But diplomatic niceties cannot hide the gap between the US establishment’s view of China as its main competitor and Berlin’s interest in maintaining the highest trade relations. It is one of several cracks seeping into US-EU relations in an attempt to stave off the Trump era, with observers saying there is a risk of a collision.
The White House no longer sees Europe as an “enemy” that free-rides on American security, profits from exports with an undervalued euro, and entrusts Russia with energy supplies. Both allies are on the same geopolitical page over the invasion of Ukraine, with Germany now willing to spend on defense and less on Russian gas.
But at the same time, the US believes that the EU is not doing enough: it is not sending enough military or financial support to Kiev, and it is not being tough enough against China, as Scholz-Biden’s call suggests. The EU’s view of Beijing as a partner, competitor and rival to Washington is too gloomy. “There is no Europe in China,” says former Obama aide Benjamin Rhodes.
Resentment is growing in Europe over the widening economic gap with the US. The eurozone’s trade surplus is now a deficit as expensive energy imports impoverish European consumers and enrich American exporters. According to strategist Nicolas Goetzmann, the purchase of durable goods (cars, washing machines) in the US from 2019 December. grew by 24%, but fell by 6.7% in France. New protectionist US subsidies for electric cars are rubbing salt in the wounds of EU manufacturers.
Here is an opportunity for Macron, who himself is at odds with Scholz on several issues, to seize the opportunity to build better transatlantic ties in a hurry, when on December 1st. will meet with Biden. It is important and symbolic that Macron will be the first US president to visit the state.
One of the challenges is to show the US why France and Europe should be nurtured as partners and not dismissed as irrelevant. Macron will be referring to the humiliating VICTIMS episode in which Australia’s deal to buy French submarines was scrapped in favor of an alliance with the UK and the US.
In addition to pledging more support to Kiev, France should seek more common ground with Biden on the Indo-Pacific and China. France is the only EU power present in the region, says Camille Grand of the ECFR, with around 7,000 troops and 1.5 million people. citizens. Its strategy is already aimed at complementing the US, even as it sees itself as a “balancing power”. Macron said in September that France wanted to counter the risk of regional “hegemony” by working with India and Australia.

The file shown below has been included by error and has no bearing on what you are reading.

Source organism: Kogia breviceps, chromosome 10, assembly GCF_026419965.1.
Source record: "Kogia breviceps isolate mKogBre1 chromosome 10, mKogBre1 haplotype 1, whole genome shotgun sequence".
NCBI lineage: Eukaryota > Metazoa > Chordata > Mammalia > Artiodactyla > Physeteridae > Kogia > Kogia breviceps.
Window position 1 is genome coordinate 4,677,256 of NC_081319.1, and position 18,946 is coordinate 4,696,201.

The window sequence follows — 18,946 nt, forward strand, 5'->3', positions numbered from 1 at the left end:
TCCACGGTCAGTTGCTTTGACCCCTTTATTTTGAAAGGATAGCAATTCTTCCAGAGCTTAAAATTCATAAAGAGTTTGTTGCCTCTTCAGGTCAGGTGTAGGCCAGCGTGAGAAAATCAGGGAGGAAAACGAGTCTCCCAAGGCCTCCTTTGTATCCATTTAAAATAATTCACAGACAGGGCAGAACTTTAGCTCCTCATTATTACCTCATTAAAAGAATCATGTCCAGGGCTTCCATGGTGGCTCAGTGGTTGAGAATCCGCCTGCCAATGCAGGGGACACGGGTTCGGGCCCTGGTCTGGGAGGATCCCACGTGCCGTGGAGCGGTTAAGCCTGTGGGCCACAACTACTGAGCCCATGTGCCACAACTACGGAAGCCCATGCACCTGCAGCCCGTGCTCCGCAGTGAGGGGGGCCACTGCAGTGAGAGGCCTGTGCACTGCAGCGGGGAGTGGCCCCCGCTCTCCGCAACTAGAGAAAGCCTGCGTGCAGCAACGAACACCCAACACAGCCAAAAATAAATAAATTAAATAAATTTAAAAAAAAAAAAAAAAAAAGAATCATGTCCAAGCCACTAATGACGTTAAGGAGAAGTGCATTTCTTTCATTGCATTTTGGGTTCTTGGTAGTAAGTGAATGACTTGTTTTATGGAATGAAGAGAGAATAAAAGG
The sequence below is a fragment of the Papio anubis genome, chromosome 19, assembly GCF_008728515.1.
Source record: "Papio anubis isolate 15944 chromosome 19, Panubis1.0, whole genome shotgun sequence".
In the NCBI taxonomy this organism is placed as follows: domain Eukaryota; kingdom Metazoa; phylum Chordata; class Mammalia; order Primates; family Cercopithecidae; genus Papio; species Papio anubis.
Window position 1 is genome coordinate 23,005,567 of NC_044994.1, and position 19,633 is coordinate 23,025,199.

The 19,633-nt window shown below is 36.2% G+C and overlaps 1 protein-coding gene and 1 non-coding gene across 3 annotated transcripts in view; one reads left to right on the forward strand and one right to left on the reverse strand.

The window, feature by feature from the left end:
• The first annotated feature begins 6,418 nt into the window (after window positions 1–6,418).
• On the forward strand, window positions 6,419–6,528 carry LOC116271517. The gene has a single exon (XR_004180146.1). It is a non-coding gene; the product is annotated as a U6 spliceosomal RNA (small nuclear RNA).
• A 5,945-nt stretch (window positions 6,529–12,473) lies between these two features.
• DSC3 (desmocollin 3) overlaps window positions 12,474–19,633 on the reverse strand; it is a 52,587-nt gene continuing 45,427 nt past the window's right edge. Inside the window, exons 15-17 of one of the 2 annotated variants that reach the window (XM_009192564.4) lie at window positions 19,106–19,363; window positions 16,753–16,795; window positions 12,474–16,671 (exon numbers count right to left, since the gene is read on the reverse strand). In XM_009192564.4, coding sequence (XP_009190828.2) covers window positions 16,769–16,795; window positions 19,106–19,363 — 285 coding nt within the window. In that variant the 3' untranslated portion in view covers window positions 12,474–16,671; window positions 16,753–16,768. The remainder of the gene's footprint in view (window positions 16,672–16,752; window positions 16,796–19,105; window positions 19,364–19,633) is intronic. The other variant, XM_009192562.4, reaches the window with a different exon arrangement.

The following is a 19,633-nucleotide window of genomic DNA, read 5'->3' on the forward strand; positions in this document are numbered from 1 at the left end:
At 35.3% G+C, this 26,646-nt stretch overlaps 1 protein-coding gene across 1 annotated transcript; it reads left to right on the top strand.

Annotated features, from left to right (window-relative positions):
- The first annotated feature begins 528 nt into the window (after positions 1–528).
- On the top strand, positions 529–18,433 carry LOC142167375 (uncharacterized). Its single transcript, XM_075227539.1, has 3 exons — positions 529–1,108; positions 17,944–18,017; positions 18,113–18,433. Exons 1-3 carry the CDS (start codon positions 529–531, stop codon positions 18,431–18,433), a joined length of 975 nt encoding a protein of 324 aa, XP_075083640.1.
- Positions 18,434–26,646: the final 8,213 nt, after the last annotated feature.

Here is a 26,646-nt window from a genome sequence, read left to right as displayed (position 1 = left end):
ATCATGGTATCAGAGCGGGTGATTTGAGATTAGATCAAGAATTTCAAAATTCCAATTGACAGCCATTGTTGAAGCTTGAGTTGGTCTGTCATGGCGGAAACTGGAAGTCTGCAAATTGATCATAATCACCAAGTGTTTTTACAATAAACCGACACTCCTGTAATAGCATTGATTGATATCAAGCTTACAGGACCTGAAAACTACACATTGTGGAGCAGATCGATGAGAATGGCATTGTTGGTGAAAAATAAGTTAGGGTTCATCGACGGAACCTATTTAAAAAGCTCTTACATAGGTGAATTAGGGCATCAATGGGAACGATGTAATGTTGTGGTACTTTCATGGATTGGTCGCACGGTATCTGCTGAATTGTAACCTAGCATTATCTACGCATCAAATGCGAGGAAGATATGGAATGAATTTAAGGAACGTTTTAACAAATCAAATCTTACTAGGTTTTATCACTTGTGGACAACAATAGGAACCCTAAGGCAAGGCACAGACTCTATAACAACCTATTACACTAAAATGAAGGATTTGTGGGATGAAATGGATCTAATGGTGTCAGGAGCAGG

Although France is not fully aligned with the US, it can at least take a position closer to Washington than to Berlin. China is France’s 5th largest trading partner, with about 87.3 billion. When Macron met Xi on the floor of the G20, it was more in line with Biden than Scholz. Paris needs to “play its cards” as European allies jockey for influence, says Jeremie Gallon of McLarty Associates.
In return, Macron should also seek more US support for the European economy, whose dire prospects have been underappreciated in the States. If Washington really wants to spread the gospel of “friendship” among allies and NATO partners, it should find a compromise to reduce the escalation of subsidies for electric vehicles.
Given Obama’s pressure on Angela Merkel during the eurozone crisis, the U.S. may also see the benefits of agreeing to boost European growth through more investment and overall borrowing, which Berlin opposes. France’s energy bailout policy has highlighted how war and energy are driving euro zone inflation, rather than the overheating seen in the US. Spend more, not less.
One visit will not be a panacea. The level of trust between France and the US has been clouded by ambiguity over Paris’s desire for a European- or French-led defence. While Macron presides over the EU’s only nuclear power and most reliable military, he has also ruffled feathers by failing to lead military aid to Ukraine and by talking up NATO’s goal in the past. It is “not the most popular among Eastern Europeans and even Southern Europeans,” write Ilke Toygur and Max Bergmann of the CSIS think tank.
But the symbolism and rhetoric of the French-American meeting in Washington, D.C., created by a French architect, will be a good start. The Macron administration needs to ease the pain of the Franco-German deadlock and energy crisis. And as former ambassador Pierre Vimont pointed out, the Biden administration needs allies like Europe to push its global agenda. It’s worth a try.
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This column does not necessarily reflect the views of the editorial board or Bloomberg LP and its owners.
Lionel Laurent is a Bloomberg Opinion columnist covering digital currencies, the European Union and France. He was previously a reporter for Reuters and Forbes.
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